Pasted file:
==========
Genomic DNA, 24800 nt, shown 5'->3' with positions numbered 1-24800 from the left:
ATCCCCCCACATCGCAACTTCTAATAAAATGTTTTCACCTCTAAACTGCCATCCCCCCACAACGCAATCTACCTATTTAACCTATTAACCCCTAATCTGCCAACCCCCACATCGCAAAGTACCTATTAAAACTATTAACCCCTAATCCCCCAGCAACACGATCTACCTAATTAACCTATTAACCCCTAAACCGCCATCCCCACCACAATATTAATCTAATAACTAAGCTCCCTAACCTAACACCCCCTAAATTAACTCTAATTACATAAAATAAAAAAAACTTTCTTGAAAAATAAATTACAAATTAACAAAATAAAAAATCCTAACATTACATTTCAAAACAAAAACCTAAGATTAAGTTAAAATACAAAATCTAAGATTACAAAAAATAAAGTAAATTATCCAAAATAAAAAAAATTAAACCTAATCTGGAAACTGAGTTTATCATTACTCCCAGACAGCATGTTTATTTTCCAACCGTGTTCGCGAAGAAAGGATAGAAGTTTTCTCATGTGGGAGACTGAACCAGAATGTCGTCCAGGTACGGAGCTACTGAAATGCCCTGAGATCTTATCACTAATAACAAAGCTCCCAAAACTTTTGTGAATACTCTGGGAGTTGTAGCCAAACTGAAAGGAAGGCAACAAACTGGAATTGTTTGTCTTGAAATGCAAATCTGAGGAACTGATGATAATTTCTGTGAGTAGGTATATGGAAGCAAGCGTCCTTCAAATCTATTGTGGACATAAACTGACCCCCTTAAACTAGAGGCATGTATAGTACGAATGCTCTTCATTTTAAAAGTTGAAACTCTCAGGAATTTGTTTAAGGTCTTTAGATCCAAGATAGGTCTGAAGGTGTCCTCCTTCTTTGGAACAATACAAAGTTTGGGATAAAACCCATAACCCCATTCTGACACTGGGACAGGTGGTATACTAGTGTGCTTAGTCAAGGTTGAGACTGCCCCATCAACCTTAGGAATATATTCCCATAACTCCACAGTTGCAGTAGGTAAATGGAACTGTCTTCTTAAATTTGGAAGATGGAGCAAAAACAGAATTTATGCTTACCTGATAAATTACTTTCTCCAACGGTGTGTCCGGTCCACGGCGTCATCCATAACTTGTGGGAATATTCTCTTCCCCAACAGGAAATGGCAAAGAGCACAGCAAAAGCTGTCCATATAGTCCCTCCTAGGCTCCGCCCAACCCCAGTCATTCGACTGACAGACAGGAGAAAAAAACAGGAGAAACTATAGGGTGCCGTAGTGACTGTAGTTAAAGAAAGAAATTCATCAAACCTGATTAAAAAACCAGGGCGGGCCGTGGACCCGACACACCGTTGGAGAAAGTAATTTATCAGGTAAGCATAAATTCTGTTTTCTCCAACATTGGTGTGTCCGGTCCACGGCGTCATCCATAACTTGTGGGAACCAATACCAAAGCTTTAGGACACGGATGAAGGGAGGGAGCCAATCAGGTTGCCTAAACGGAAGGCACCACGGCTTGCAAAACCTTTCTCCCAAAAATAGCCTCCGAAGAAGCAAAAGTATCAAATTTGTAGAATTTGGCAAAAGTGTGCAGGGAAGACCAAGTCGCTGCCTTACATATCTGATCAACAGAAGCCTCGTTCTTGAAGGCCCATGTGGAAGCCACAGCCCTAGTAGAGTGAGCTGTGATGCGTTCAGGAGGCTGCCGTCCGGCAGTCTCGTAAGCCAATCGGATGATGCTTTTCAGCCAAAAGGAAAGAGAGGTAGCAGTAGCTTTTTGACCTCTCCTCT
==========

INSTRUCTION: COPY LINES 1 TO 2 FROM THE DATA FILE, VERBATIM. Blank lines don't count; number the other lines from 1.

Genomic DNA, 24800 nt, shown 5'->3' with positions numbered 1-24800 from the left:
ATCCCCCCACATCGCAACTTCTAATAAAATGTTTTCACCTCTAAACTGCCATCCCCCCACAACGCAATCTACCTATTTAACCTATTAACCCCTAATCTGCCAACCCCCACATCGCAAAGTACCTATTAAAACTATTAACCCCTAATCCCCCAGCAACACGATCTACCTAATTAACCTATTAACCCCTAAACCGCCATCCCCACCACAATATTAATCTAATAACTAAGCTCCCTAACCTAACACCCCCTAAATTAACTCTAATTACATAAAATAAAAAAAACTTTCTTGAAAAATAAATTACAAATTAACAAAATAAAAAATCCTAACATTACATTTCAAAACAAAAACCTAAGATTAAGTTAAAATACAAAATCTAAGATTACAAAAAATAAAGTAAATTATCCAAAATAAAAAAAATTAAACCTAATCTGGAAACTGAGTTTATCATTACTCCCAGACAGCATGTTTATTTTCCAACCGTGTTCGCGAAGAAAGGATAGAAGTTTTCTCATGTGGGAGACTGAACCAGAATGTCGTCCAGGTACGGAGCTACTGAAATGCCCTGAGATCTTATCACTAATAACAAAGCTCCCAAAACTTTTGTGAATACTCTGGGAGTTGTAGCCAAACTGAAAGGAAGGCAACAAACTGGAATTGTTTGTCTTGAAATGCAAATCTGAGGAACTGATGATAATTTCTGTGAGTAGGTATATGGAAGCAAGCGTCCTTCAAATCTATTGTGGACATAAACTGACCCCCTTAAACTAGAGGCATGTATAGTACGAATGCTCTTCATTTTAAAAGTTGAAACTCTCAGGAATTTGTTTAAGGTCTTTAGATCCAAGATAGGTCTGAAGGTGTCCTCCTTCTTTGGAACAATACAAAGTTTGGGATAAAACCCATAACCCCATTCTGACACTGGGACAGGTGGTATACTAGTGTGCTTAGTCAAGGTTGAGACTGCCCCATCAACCTTAGGAATATATTCCCATAACTCCACAGTTGCAGTAGGTAAATGGAACTGTCTTCTTAAATTTGGAAGATGGAGCAAAAACAGAATTTATGCTTACCTGATAAATTACTTTCTCCAACGGTGTGTCCGGTCCACGGCGTCATCCATAACTTGTGGGAATATTCTCTTCCCCAACAGGAAATGGCAAAGAGCACAGCAAAAGCTGTCCATATAGTCCCTCCTAGGCTCCGCCCAACCCCAGTCATTCGACTGACAGACAGGAGAAAAAAACAGGAGAAACTATAGGGTGCCGTAGTGACTGTAGTTAAAGAAAGAAATTCATCAAACCTGATTAAAAAACCAGGGCGGGCCGTGGACCCGACACACCGTTGGAGAAAGTAATTTATCAGGTAAGCATAAATTCTGTTTTCTCCAACATTGGTGTGTCCGGTCCACGGCGTCATCCATAACTTGTGGGAACCAATACCAAAGCTTTAGGACACGGATGAAGGGAGGGAGCCAATCAGGTTGCCTAAACGGAAGGCACCACGGCTTGCAAAACCTTTCTCCCAAAAATAGCCTCCGAAGAAGCAAAAGTATCAAATTTGTAGAATTTGGCAAAAGTGTGCAGGGAAGACCAAGTCGCTGCCTTACATATCTGATCAACAGAAGCCTCGTTCTTGAAGGCCCATGTGGAAGCCACAGCCCTAGTAGAGTGAGCTGTGATGCGTTCAGGAGGCTGCCGTCCGGCAGTCTCGTAAGCCAATCGGATGATGCTTTTCAGCCAAAAGGAAAGAGAGGTAGCAGTAGCTTTTTGACCTCTCCTCT